MEDLINE book

Reader quotes, reviews

Preface

Table of contents

Introduction

About the author

Ordering information


MEDLINE Interfaces and Related Resources on the Web


 

Introduction

[from pages 1-2, Katcher BS. MEDLINE: a guide to effective searching in PubMed and other interfaces. 2nd ed. San Francisco: Ashbury Press; 2006. Copyright 2006, Brian Katcher.]

When you open PubMed, the most widely used interface to MEDLINE, you are greeted with a query box. It looks like Google’s, but the query boxes of PubMed and Google are portals into vastly different worlds. Google brings you to the World Wide Web, a huge and amorphous mass of documents that are connected by links. It analyzes those links to impose order on the Web. MEDLINE, on the other hand, is an exquisitely organized bibliographic database. PubMed makes extensive use of MEDLINE’s organization in translating our queries.

MEDLINE is the collective product of a small army of indexers, who have, for more than 40 years, systematically characterized the contents of more than 4,800 journals that publish information about the causes, prevention, and treatment of disease and injury. Each of the more than thirteen million journal articles, letters, and editorials that are catalogued in MEDLINE has been read by a skilled indexer, who has assigned to it roughly a dozen Medical Subject Headings, drawn from a controlled vocabulary of more than 23,000 such terms (MeSH terms). These MeSH terms, which describe concepts, are sometimes qualified with subheadings. Additional concepts are indexed in Supplementary Concept Records, and the articles themselves are characterized as to their Publication Type. This manual indexing (and disambiguation), which augments an extensive system of automated indexing, is applied with a high degree of consistency. If you understand the elaborate indexing schemes that are embodied in MEDLINE, you can use this understanding to search it with a high degree of precision.

If you have not had much experience with MEDLINE, this might be a good time to look at the Web-based MEDLINE tutorials described in Appendix A. This book will teach you how to use MEDLINE, but tutorials (and classes) will speed the process and will facilitate this book’s main mission, teaching you to think critically in applying MEDLINE’s power.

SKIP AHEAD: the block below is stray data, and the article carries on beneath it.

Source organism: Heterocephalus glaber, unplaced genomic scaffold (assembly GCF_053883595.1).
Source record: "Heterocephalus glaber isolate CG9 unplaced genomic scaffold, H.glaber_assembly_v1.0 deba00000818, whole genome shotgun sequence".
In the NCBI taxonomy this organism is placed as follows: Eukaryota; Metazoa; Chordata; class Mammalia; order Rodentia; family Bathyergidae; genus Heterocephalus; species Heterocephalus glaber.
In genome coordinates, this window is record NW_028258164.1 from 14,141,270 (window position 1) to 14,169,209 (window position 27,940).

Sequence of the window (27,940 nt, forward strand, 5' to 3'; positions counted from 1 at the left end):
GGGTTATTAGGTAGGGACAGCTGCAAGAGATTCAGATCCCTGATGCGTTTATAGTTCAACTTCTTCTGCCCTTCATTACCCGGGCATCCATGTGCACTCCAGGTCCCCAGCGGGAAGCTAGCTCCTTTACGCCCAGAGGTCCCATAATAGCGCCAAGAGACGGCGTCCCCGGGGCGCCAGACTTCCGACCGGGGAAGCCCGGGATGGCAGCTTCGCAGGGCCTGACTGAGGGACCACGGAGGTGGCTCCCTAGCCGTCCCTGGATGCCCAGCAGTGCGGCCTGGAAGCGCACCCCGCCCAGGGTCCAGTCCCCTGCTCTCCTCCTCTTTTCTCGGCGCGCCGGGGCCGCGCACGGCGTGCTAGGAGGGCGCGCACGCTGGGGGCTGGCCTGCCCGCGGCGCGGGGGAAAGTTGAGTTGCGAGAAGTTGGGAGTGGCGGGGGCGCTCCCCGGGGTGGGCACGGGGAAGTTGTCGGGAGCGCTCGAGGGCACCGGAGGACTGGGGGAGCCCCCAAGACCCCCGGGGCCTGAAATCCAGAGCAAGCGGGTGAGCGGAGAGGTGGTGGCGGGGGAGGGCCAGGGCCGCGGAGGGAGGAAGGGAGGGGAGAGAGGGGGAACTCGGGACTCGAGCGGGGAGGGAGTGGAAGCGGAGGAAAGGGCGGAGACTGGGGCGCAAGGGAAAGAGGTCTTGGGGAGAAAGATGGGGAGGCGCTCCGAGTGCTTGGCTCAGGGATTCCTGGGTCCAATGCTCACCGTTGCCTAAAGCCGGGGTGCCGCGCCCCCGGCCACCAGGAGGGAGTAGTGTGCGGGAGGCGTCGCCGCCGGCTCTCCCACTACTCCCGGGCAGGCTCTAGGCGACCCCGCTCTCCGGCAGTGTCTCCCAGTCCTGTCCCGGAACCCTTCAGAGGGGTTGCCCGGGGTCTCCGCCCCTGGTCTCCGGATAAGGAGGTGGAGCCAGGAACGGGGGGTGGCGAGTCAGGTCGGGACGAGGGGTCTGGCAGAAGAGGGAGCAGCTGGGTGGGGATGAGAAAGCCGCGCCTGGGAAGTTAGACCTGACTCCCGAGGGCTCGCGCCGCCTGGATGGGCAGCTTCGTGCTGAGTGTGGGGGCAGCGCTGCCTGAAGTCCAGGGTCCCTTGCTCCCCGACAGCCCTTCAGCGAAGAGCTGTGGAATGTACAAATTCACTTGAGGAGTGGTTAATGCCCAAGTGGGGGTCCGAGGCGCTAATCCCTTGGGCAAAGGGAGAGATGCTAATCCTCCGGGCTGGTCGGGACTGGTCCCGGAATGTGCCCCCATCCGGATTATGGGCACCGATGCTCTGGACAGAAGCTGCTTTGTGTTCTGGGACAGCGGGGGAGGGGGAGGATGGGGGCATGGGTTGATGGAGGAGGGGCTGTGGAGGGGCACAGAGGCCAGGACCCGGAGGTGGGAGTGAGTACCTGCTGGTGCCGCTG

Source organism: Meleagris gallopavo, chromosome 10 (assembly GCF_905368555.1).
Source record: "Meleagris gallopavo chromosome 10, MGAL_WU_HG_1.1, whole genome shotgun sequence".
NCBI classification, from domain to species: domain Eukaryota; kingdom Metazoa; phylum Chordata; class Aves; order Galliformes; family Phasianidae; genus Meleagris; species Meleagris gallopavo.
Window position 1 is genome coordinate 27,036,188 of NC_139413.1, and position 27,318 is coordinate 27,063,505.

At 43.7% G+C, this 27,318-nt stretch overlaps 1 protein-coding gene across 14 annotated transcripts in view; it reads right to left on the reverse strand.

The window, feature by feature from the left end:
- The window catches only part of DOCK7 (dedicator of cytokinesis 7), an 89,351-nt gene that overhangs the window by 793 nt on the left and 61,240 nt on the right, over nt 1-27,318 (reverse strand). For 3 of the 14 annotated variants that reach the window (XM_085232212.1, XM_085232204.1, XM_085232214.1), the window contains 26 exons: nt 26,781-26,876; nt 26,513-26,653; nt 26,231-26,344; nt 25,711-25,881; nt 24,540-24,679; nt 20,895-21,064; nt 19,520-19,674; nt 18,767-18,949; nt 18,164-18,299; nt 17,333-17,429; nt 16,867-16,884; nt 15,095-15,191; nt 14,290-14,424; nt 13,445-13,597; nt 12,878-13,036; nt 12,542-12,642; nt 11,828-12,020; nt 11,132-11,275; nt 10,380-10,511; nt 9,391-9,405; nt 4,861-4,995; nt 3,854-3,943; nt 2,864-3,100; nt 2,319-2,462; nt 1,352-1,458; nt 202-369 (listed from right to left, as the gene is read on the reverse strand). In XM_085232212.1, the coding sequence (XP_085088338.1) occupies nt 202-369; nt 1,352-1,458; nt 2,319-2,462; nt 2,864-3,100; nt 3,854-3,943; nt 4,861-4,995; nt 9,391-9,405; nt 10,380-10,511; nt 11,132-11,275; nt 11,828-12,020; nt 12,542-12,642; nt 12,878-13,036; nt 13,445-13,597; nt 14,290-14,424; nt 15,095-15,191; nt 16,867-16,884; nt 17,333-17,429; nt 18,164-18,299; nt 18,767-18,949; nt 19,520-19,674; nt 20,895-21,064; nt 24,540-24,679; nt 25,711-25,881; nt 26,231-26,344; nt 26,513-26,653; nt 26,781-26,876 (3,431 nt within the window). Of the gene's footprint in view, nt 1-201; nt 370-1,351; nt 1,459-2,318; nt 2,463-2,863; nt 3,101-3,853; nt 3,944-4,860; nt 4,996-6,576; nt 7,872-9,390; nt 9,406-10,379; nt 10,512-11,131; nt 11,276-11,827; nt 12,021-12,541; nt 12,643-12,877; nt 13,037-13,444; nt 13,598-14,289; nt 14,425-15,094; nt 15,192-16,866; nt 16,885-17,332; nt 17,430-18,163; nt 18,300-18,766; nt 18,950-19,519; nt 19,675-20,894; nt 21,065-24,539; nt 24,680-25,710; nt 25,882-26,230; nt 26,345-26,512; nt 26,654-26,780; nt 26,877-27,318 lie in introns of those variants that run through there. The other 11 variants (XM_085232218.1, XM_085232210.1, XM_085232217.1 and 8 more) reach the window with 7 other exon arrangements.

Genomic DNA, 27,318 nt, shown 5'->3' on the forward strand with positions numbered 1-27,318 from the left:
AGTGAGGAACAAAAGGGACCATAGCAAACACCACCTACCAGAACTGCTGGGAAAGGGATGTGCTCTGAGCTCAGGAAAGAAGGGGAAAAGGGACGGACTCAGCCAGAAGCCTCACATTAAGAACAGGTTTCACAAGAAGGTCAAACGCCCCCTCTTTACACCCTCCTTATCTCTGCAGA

Size is also important. Because its coverage is so broad, MEDLINE can be thought of as the index to the world’s medical literature, the on-line catalogue of biomedical journal articles. It is an essential tool for assessing the scientific basis for current knowledge about health. MEDLINE is produced by the National Library of Medicine and is the largest and best organized database of its kind. But MEDLINE searching can be daunting, producing results that are too comprehensive or too limited to be useful, hence this book.

The story of MEDLINE’s origins and evolution, which sets the stage for understanding how this powerful database works, is told in Chapter 1. Chapter 2 describes the key indexing elements that are used to characterize articles in MEDLINE. This chapter also begins to show how this indexing information can be used to find articles, using the PubMed interface to MEDLINE as an example. Because Medical Subject Headings (MeSH terms) are so important to searching in MEDLINE, they are described in greater depth in Chapter 3. (Throughout the text, MeSH terms are set in small capital letters.) Chapter 4 illustrates how Publication Types can be used to focus a search, and Chapter 5 contains some practical tips.

There is no single, perfect way to search in MEDLINE. This book is designed to help you search with an understanding of what is possible and not be disappointed.

 

Updated December 13, 2015